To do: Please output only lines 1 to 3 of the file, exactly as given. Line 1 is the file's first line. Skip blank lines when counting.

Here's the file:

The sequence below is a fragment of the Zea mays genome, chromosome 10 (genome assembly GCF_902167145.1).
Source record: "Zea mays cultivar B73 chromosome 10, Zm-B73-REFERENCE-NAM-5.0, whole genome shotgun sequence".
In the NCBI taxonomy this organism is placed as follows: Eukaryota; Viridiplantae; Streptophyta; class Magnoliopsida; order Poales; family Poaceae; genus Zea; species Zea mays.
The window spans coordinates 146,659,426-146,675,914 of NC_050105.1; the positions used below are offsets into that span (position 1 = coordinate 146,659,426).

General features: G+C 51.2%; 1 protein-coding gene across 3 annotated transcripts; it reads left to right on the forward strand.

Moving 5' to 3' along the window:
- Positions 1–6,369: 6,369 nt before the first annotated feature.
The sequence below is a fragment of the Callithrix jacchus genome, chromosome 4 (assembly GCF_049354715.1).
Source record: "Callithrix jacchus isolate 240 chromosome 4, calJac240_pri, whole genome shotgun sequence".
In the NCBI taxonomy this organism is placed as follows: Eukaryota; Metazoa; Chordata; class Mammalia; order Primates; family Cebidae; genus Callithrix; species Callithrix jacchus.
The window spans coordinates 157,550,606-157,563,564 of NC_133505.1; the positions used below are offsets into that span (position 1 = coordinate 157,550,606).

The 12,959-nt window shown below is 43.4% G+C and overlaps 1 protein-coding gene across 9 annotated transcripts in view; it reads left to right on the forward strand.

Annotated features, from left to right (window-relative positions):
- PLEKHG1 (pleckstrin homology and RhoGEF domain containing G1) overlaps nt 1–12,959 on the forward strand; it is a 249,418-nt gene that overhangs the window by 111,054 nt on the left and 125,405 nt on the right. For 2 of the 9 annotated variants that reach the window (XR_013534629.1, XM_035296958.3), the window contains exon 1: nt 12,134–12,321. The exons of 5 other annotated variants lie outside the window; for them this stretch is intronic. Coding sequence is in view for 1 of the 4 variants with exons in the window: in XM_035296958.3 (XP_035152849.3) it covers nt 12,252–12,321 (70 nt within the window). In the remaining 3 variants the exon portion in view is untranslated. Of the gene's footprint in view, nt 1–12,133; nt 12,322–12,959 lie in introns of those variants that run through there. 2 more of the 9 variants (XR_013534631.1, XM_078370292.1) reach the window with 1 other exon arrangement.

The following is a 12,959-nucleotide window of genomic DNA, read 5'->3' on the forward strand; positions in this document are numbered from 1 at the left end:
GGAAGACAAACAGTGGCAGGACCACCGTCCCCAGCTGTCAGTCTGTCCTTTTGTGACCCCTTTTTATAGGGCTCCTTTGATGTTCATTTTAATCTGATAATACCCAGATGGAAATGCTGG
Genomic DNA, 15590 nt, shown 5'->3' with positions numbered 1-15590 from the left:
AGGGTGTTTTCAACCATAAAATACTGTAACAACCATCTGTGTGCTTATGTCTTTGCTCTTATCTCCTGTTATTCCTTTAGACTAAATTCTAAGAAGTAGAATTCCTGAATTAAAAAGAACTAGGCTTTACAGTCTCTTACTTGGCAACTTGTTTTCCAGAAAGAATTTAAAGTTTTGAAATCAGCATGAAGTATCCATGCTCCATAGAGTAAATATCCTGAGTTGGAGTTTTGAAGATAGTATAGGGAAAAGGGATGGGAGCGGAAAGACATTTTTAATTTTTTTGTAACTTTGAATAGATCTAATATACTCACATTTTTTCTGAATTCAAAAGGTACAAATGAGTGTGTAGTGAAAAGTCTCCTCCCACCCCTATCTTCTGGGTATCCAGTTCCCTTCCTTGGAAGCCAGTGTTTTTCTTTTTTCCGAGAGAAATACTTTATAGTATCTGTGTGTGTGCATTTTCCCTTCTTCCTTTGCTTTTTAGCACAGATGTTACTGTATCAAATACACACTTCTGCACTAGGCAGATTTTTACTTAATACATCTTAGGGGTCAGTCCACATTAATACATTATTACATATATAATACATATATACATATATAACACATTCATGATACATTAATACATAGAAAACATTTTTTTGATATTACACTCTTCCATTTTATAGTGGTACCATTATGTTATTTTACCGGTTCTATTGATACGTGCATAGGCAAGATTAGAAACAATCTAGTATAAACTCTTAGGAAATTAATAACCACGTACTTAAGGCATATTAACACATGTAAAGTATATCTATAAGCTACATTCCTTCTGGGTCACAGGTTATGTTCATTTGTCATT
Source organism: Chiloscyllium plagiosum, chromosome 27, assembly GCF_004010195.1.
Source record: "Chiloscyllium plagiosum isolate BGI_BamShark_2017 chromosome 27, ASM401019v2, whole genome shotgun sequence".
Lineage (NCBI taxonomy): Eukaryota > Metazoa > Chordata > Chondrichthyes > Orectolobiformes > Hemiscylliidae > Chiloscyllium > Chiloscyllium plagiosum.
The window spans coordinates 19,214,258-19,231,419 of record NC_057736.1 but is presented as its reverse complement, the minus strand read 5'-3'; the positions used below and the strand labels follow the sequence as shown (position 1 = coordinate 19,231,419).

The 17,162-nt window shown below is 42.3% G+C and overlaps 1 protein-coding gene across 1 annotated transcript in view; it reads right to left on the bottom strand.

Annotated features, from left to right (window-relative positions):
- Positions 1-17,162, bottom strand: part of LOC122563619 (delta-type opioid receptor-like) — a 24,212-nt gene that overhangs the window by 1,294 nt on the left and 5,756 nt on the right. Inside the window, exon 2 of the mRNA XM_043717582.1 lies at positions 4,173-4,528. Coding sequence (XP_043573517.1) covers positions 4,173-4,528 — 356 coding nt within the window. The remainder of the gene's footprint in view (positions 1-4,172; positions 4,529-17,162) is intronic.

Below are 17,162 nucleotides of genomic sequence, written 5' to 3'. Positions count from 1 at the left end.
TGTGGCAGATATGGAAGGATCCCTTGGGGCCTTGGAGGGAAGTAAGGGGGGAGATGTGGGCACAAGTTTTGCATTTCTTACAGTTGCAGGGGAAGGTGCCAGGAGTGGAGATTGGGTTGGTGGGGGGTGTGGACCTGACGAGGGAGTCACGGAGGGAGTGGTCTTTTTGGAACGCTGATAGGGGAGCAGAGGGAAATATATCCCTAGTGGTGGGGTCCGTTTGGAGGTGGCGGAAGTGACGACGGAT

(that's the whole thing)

The sequence below is a fragment of the Zea mays genome, chromosome 10 (genome assembly GCF_902167145.1).
Source record: "Zea mays cultivar B73 chromosome 10, Zm-B73-REFERENCE-NAM-5.0, whole genome shotgun sequence".
In the NCBI taxonomy this organism is placed as follows: Eukaryota; Viridiplantae; Streptophyta; class Magnoliopsida; order Poales; family Poaceae; genus Zea; species Zea mays.